0-6: Great! Your TV, computer, and video games are not in control of your life. You are. But keep an eye on how much time you spend with these activities to make sure an addiction does not sneak up on you.

7-14: You are moderately addicted to your TV, video games, or computer. Maybe all of them. The good news is that with a little effort, a list of fun non-screen activities, and a reasonable schedule you should be able to keep your addiction under control. “The TV-FREE System” also helps you create a schedule that keeps you busy with fun, goal-centered activities. Follow your dreams instead of staring at a screen..

15-20: Oh dear. You probably have a serious addiction problem. You may need to take extreme steps, including getting rid of your TV or video games, to get in control of your time. Start with the device which squanders the most of your time. The good news is “The TV-FREE System” was designed to help even the most serious addict, and can be used for video game, or computer addiction as well.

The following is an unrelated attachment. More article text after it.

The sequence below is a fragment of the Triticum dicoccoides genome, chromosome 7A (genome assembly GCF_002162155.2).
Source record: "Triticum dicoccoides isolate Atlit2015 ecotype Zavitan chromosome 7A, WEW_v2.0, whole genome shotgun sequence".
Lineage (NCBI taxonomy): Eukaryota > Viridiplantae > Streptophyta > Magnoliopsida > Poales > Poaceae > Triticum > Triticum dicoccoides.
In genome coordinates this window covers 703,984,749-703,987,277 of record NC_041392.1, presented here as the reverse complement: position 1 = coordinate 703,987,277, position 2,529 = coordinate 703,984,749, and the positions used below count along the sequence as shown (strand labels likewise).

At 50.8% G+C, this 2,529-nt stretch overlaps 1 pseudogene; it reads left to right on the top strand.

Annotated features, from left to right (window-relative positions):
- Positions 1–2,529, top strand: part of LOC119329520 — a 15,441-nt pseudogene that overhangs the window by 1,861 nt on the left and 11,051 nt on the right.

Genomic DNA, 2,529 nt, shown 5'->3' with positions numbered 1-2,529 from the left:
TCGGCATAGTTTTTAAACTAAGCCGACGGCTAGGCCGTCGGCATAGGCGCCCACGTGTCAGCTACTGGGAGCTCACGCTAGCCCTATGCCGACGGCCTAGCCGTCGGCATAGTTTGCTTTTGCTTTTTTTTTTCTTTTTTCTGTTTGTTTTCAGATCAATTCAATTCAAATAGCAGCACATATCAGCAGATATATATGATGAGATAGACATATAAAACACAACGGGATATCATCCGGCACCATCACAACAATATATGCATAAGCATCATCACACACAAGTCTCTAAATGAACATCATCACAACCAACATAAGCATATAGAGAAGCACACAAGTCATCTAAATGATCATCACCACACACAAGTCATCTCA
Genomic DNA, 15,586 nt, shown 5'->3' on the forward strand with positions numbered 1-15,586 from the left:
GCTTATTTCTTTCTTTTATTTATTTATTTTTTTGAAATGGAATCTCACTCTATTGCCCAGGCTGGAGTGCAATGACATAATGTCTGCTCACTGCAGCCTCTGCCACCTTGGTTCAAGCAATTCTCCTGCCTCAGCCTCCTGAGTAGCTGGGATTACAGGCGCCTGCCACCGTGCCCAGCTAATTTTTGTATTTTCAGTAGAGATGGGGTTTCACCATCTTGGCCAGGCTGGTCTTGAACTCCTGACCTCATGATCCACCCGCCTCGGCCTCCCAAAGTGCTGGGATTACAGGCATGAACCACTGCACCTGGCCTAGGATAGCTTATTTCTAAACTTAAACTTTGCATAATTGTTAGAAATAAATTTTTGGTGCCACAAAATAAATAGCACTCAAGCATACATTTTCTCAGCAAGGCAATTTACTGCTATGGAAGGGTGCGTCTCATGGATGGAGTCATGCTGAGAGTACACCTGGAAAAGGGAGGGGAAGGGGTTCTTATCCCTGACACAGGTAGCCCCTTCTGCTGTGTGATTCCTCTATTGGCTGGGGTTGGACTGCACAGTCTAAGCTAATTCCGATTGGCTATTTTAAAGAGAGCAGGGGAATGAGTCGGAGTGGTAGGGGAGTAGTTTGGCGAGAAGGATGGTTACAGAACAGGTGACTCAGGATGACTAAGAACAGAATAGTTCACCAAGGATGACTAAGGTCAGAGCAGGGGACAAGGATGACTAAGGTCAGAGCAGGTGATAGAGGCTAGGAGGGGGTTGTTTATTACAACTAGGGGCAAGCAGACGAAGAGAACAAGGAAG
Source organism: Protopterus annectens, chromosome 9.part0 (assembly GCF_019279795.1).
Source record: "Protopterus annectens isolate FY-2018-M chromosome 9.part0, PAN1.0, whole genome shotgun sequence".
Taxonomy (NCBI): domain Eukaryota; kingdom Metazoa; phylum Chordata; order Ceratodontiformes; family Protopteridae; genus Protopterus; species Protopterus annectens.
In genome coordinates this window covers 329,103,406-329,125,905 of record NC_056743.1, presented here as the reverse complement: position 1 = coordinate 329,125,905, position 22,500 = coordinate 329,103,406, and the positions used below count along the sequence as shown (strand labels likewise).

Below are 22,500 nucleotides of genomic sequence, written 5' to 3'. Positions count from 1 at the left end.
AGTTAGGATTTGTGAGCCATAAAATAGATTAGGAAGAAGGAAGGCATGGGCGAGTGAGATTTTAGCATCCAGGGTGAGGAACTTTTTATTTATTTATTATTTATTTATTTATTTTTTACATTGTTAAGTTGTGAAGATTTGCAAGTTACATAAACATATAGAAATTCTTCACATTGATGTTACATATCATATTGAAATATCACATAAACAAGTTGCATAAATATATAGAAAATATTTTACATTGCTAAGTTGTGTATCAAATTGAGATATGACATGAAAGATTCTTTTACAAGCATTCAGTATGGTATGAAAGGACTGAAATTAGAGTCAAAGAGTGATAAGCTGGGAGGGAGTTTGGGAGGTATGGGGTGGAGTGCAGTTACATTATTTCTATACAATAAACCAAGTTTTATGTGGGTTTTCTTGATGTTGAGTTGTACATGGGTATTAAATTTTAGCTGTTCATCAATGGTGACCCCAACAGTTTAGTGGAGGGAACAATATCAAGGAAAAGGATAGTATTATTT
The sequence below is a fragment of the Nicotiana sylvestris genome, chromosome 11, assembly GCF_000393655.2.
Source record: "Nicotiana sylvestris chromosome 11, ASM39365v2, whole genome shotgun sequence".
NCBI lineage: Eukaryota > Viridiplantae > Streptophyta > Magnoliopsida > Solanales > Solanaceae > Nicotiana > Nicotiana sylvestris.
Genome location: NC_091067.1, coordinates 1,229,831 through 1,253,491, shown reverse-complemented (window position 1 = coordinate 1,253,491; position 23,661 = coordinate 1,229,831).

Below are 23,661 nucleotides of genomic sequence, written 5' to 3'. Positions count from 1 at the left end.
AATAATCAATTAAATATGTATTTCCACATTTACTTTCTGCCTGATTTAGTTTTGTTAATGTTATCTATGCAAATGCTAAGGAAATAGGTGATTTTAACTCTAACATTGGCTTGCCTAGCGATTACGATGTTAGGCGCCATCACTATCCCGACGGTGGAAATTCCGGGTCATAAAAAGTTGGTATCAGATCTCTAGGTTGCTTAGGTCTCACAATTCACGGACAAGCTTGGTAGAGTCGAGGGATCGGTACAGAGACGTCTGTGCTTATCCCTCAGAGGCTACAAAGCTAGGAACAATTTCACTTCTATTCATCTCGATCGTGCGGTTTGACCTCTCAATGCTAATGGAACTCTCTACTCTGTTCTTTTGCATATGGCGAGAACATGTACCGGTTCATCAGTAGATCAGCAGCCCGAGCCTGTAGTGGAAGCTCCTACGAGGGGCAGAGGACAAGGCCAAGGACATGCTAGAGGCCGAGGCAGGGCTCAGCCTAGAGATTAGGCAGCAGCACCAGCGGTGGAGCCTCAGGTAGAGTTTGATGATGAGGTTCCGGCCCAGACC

Life is too short to “watch” it go by.

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Media Series: Issue 5 – Television Advertising

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Overview of TV

Television is the big dog when it comes to media dollar expenditures. There are a number of reasons for this but the obvious one is that more people spend more time in front of their TVs than any other media source. For hitting the masses, there is really no better opportunity from a media standpoint than TV. In short, TV has a proven track record of getting to consumers and shaping their behavior.

Upside of TV

Some of the upside I mentioned above, but there are a number of very good reasons why TV advertising can be advantageous.

  • TV gives you instant credibility. Consumers just seem to believe things they see on TV.
  • The ability to combine sight, sound and motion adds dimension and realism to your advertising campaign.
  • Through program selection, you can target your audience pretty effectively.